River Crossing

River Crossing

Why learn to cross rivers safely

Drowning Information

Print out the following worksheet. Click here

Use the following link to answer the questions

Water Safety year in review.

Click here to find out the cumecs (cubic metres per second) of the Waimak (take the 24hr min reading) and the Selwyn rivers. 

Drowning’s Shock Waimate

(Taken from a news paper article)

Hamish and Glen were part of a class that ranged in age from 12 – 15 years.  Their class teacher was an experienced teacher and also involved in scouting instruction and outdoor activities, which included lifesaving. On the 10th February 2000 she drove 13 of her class by mini bus to the river hole for a half-day outing.  She had discussed this with and obtained the permission of the Rector and had notified parents by a detailed circular.  One parent said she would help and arranged to meet the class at the river hole at lunch time.  The class took togs, warm clothing and barbecue food.  The day was not that good weather wise.  It was cool with light drizzle in the morning but calm.  They arrived about mid-day.  The class teacher set up and some of the of the boys in the class swam across the water hole.  The swimmers returned for the barbecue lunch and the pupils ate and chatted.  The parent help had not arrived and in fact did not do so at all.(Photographs taken at the event) show that most pupils did not go swimming and were content to paddle and play on the shallow shelf at the edge of the pool. After lunch there was about one hour left until it was time to depart.  Hamish and two other students that was there. The river hole was calm and had virtually no current. Glen said he wanted to go across and asked the class teacher if there was time for him to do that.  According to two pupils the class teacher agreed provided he went with another pupil.  This happened and Glen swam very strongly to the other side and climbed onto the bank and stood for about 10 minutes.  The class teacher then advised the pupils it was time to pack up.  Glen then said he did not think he could get back and that he was cold.  The class teacher gave encouragement and suggested he swim back accompanied by Hamish and two other boys.  Glen started to swim back with the same apparent power as before.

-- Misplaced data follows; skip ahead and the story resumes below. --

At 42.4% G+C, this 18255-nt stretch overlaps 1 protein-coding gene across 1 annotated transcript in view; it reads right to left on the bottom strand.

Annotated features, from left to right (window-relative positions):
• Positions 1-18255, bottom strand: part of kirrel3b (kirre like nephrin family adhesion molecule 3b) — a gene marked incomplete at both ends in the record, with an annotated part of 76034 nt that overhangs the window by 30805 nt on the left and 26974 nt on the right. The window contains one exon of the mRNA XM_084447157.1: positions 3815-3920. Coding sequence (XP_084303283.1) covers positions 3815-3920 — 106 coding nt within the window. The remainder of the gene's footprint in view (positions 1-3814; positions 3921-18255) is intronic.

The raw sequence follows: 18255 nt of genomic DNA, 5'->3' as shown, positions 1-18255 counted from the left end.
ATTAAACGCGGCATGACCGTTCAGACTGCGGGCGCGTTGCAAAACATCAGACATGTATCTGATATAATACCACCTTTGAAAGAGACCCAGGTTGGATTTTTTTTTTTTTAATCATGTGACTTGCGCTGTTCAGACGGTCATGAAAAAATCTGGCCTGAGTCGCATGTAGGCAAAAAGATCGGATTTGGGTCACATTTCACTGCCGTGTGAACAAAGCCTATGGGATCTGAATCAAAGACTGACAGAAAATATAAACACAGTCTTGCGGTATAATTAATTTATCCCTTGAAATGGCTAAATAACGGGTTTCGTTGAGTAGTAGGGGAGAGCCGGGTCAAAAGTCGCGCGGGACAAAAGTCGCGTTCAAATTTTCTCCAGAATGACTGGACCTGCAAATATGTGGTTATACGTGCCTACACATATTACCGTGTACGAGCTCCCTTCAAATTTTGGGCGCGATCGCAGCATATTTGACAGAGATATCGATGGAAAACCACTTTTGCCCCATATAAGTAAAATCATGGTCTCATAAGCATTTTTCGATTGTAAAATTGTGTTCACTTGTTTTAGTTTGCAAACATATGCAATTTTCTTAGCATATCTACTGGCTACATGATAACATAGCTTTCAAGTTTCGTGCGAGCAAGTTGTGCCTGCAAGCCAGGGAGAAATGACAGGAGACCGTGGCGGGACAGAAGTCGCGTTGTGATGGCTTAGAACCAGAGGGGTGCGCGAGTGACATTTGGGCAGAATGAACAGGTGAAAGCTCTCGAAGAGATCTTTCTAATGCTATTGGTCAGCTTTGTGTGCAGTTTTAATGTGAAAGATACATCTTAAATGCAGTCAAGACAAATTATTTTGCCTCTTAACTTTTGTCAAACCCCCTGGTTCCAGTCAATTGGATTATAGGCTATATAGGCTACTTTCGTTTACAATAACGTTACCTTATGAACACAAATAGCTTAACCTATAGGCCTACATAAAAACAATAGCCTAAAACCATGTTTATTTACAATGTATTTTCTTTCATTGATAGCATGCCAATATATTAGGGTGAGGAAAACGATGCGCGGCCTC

It appears that Glen reached a point beyond half way and reasonably close to the edge of the shallow shelf and safety when some event occurred which interrupted his stroke and difficulties developed with tragic results.  In any event Glen did not continue swimming and was seen thrashing his arms about in the water and clearly in difficulty.

The class teacher’s account is that she waded into the water to her waist and reached out her hand which Glen was able to take.  Glen pulled her off her footing and she slipped into the deeper water.  The teacher describes how Glen tried to climb out on/over her and this caused her to go deeper into the pool.  She then saw Hamish and Glen descending towards her.  She explains how she grabbed both and pushed them upwards thinking they would surface, get air and others would be able to help them out.  By then she herself was in difficulty and needed air and slowly reached the surface.  She was assisted from the water by a pupil where she discovered that neither Hamish or Glen were out of the water.

The account given by other swimmers with Glen was essentially as follows:  When Glen stopped swimming the two swimmers accompanying him tried to help.  Glen did not respond, and pulled his rescuers under the water.  Hamish came quickly to help as did another boy but Hamish was then grabbed and pulled down by the leg. A number of pupils entered the water to look for Hamish and Glen but by then they had sunk into the deeper part of the pool and could not be found.

Post mortem showed that both boys died by drowning.

  1. What went wrong?

  1. What could have been done differently to make those these accidents less likely to happen?